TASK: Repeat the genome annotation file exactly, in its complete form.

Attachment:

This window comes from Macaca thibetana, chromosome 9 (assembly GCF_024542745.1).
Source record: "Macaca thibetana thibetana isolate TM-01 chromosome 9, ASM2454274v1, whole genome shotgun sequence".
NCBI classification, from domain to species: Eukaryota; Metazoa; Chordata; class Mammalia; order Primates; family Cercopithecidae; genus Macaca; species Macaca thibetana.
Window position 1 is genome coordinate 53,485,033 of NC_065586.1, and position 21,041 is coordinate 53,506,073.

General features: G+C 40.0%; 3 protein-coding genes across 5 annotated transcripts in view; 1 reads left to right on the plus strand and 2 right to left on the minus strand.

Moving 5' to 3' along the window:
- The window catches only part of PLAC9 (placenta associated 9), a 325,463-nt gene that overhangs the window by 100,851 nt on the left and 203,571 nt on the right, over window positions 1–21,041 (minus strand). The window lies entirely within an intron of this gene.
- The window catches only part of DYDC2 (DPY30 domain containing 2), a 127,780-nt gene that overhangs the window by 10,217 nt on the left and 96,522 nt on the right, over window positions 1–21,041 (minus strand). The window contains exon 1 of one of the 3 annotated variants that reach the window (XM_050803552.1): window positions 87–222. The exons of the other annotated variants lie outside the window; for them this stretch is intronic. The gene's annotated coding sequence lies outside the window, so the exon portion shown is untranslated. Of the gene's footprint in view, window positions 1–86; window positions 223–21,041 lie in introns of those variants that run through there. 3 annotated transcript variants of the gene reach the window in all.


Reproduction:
This window comes from Macaca thibetana, chromosome 9 (assembly GCF_024542745.1).
Source record: "Macaca thibetana thibetana isolate TM-01 chromosome 9, ASM2454274v1, whole genome shotgun sequence".
NCBI classification, from domain to species: Eukaryota; Metazoa; Chordata; class Mammalia; order Primates; family Cercopithecidae; genus Macaca; species Macaca thibetana.
Window position 1 is genome coordinate 53,485,033 of NC_065586.1, and position 21,041 is coordinate 53,506,073.

General features: G+C 40.0%; 3 protein-coding genes across 5 annotated transcripts in view; 1 reads left to right on the plus strand and 2 right to left on the minus strand.

Moving 5' to 3' along the window:
- The window catches only part of PLAC9 (placenta associated 9), a 325,463-nt gene that overhangs the window by 100,851 nt on the left and 203,571 nt on the right, over window positions 1–21,041 (minus strand). The window lies entirely within an intron of this gene.
- The window catches only part of DYDC2 (DPY30 domain containing 2), a 127,780-nt gene that overhangs the window by 10,217 nt on the left and 96,522 nt on the right, over window positions 1–21,041 (minus strand). The window contains exon 1 of one of the 3 annotated variants that reach the window (XM_050803552.1): window positions 87–222. The exons of the other annotated variants lie outside the window; for them this stretch is intronic. The gene's annotated coding sequence lies outside the window, so the exon portion shown is untranslated. Of the gene's footprint in view, window positions 1–86; window positions 223–21,041 lie in introns of those variants that run through there. 3 annotated transcript variants of the gene reach the window in all.